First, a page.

We already have discussed that the "as is" clause is not a blanket defense to misrepresentation claims, although it may protect a seller from misrepresentation claims based on nondisclosure, as alleged here against Daun. But because we hold that Daun is liable as the principal for misrepresentations of the property's condition by his agent Thiel, summary judgment on the misrepresentation claims based on the actions of Thiel was error. We also hold that the Grubes will be allowed to present evidence for the intentional misrepresentation and strict responsibility for misrepresentation claims based on Daun's own representations about his knowledge and notice of property defects. Finally, we hold that the trial court properly granted summary judgment to Daun on the breach of warranty claim.
As discussed before, in summary judgment analysis we first look to the pleadings to determine whether claims have been stated and whether material issues of fact are presented. Grams, 97 Wis.2d at 338, 294 N.W.2d at 476. As it merits little discussion, we address the breach of warranty claim first. Although the Grubes appealed all of the grants of summary judgment by the trial court, they do not specifically contest the summary judgment on the breach of warranty claim. Arguments inadequately briefed need not be addressed by this court. In re Balkus, 128 Wis.2d 246, 255 n. 5, 381 N.W.2d 593, 598 (Ct.App. 1985).
The Grubes also appeal the grant of summary judgment dismissing their claim of intentional misrepresentation, strict responsibility for misrepresentation, and negligent misrepresentation against Daun. These claims are based on Daun's alleged nondisclosures and affirmative misrepresentations as well as the nondisclosures and misrepresentations of his agent, Thiel.
Under the above analysis regarding Thiel's conduct, we hold that the allegations of misrepresentation based on nondisclosure by Daun or his agent do not create material issues of fact when there is an "as is" clause in the sales contract. Therefore, the trial court did not err in granting Daun partial summary judgment on that portion of the Grubes' claim premised on Daun's or his agent's nondisclosures. However, the Grubes will not be prohibited in pursuing claims involving Daun's or Thiel's affirmative misrepresentations.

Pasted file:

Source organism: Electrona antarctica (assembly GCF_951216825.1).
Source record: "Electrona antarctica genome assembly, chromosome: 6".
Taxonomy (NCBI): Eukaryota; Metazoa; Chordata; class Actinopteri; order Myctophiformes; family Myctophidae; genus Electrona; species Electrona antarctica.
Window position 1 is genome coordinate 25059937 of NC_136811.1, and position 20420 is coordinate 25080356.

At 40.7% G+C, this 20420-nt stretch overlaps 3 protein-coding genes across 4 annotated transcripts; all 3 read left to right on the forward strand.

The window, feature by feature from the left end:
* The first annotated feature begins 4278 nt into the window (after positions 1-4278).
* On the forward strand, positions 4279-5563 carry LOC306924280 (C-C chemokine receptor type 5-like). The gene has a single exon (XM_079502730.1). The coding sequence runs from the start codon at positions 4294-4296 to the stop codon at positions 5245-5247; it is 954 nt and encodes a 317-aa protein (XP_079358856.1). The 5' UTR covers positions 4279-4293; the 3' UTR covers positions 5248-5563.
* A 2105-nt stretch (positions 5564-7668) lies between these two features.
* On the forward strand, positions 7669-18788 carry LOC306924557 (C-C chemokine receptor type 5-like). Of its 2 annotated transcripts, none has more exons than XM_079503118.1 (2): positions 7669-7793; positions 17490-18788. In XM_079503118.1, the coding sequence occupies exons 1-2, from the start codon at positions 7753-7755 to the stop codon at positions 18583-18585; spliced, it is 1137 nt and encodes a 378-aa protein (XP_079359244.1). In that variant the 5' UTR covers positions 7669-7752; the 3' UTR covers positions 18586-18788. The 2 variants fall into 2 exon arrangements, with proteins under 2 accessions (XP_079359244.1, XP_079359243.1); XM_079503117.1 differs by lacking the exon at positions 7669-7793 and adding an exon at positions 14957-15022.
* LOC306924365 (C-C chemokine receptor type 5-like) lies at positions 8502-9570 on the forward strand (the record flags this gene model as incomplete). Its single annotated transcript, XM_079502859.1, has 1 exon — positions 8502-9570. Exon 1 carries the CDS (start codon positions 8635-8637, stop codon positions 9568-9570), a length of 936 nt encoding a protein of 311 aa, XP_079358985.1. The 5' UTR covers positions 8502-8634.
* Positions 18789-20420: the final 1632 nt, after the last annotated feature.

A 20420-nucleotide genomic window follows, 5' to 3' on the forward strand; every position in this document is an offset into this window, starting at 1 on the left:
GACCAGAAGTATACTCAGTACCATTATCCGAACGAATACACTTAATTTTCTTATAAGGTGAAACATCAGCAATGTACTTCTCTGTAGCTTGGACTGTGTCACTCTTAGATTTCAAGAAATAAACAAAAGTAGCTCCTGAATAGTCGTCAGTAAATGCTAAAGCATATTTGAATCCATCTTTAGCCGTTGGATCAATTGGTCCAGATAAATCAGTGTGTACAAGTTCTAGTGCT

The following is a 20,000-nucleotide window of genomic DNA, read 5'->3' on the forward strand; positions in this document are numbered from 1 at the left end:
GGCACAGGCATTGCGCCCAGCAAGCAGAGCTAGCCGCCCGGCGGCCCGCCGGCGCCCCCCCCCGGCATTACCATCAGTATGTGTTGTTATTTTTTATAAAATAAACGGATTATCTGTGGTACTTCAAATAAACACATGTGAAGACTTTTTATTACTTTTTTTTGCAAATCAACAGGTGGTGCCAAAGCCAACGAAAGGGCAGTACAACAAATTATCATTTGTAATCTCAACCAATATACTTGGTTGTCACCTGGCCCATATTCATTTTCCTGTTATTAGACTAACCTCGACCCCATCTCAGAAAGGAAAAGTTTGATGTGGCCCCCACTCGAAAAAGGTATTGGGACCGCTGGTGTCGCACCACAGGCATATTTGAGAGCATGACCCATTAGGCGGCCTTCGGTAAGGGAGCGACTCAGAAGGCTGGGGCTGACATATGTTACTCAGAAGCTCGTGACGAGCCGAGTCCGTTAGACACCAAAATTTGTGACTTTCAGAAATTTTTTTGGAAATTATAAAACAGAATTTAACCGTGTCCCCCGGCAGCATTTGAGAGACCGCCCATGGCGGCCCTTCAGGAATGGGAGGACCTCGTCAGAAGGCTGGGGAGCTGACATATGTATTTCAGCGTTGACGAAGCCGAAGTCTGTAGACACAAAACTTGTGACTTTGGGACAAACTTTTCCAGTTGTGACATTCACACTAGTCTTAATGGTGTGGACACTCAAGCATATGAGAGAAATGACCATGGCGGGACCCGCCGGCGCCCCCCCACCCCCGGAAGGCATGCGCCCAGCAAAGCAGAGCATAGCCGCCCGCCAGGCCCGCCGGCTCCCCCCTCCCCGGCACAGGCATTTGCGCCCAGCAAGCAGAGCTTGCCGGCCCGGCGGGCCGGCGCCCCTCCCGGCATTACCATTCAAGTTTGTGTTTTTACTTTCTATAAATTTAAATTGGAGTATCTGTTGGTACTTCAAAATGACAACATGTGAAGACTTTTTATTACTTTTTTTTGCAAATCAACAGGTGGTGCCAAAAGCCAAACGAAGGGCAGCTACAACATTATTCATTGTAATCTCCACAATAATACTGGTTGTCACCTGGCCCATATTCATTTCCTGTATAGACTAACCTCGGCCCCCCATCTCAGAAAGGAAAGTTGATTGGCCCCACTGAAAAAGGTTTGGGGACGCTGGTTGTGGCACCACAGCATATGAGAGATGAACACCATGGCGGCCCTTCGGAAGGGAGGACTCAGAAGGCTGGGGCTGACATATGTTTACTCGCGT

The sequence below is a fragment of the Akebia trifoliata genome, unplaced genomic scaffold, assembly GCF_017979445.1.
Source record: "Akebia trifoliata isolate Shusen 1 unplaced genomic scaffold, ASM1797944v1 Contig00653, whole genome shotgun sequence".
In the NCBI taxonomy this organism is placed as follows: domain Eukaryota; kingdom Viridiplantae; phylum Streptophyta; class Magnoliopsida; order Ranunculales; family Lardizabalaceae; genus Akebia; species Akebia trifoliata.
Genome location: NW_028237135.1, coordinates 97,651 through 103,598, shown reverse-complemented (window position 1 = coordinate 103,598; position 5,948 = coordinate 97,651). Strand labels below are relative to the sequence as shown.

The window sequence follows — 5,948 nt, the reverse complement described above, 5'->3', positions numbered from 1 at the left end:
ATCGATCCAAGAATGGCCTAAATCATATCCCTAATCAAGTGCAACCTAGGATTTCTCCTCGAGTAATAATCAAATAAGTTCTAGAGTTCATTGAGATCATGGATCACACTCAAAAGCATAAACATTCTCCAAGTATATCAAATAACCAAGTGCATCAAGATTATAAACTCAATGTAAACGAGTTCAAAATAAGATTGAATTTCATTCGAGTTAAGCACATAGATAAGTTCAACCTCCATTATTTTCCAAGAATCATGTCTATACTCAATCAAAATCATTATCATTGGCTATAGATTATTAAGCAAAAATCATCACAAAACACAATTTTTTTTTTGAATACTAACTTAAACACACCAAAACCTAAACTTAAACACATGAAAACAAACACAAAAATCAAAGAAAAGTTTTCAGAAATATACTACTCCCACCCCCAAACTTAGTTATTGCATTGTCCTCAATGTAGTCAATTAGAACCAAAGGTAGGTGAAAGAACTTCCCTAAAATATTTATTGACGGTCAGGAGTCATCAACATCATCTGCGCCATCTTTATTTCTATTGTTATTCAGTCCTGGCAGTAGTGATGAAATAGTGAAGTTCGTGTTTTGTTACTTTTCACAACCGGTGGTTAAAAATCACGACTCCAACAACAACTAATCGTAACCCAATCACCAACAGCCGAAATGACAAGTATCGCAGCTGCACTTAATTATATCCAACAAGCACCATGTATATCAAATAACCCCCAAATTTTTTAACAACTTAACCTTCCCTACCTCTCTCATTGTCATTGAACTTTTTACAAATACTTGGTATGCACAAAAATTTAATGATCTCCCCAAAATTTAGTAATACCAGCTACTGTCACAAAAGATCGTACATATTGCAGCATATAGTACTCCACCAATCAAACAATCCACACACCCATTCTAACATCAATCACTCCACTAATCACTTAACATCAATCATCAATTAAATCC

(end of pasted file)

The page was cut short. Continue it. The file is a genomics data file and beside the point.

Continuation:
The complaint also alleges affirmative misrepresentations of fact by Daun relating to Daun's knowledge or notice of any structural or mechanical defects of the property. The complaint alleges that Daun knew or should have known of these defects and that the representations thus were untrue. The Grubes allege they relied to their detriment on these representations when they purchased the property. These allegations support the three common elements of the three types of misrepresentation. See Whipp, 43 Wis.2d at 169, 168 N.W.2d at 203.
In support of the intentional misrepresentation claim, the Grubes' complaint alleges that Daun intentionally misled them. Reading the complaint liberally, we conclude that the complaint states circumstances surrounding the misrepresentation which would support its assertion that Daun made the statement in order to defraud the Grubes and to induce them to act upon it to their pecuniary damage. These additional allegations support a claim for intentional misrepresentation. See Lundin, 124 Wis.2d at 184, 368 N.W.2d at 680-81.
The Grube's complaint also states a claim for strict responsibility for misrepresentation. Liberally construed, it contains allegations that the statement was made in order to induce the Grubes to buy the property, that the Grubes paid Daun for the property, and that Daun made the statements based on his own personal knowledge — or lack thereof — in this case. See Gauerke, 112 Wis.2d at 280, 332 N.W.2d at 808-09.
Further, the complaint alleges that Daun was negligent because he represented that he had no notice or knowledge of any defect, but failed to investigate the condition of the property. This additional element completes the Grubes' claim for negligent misrepresentation. See Consolidated Papers, 153 Wis.2d at 593 n. 2, 451 N.W.2d at 459. In sum, the Grubes have stated claims for intentional misrepresentation, strict responsibility misrepresentation, and negligent misrepresentation based on affirmative statements made by Daun.
The complaint also alleges liability against Daun for misrepresentations by Daun's agent. It alleges that the agent made misrepresentations upon which they relied about the suitability of the property for business, residential, recreation and family purposes. It also alleges that the agent failed to disclose that the property was contaminated and failed to adequately investigate the property to discover the contamination. We already have held that claims based on these causes of action against Thiel — presumably the agent referred to in the complaint — survive summary judgment.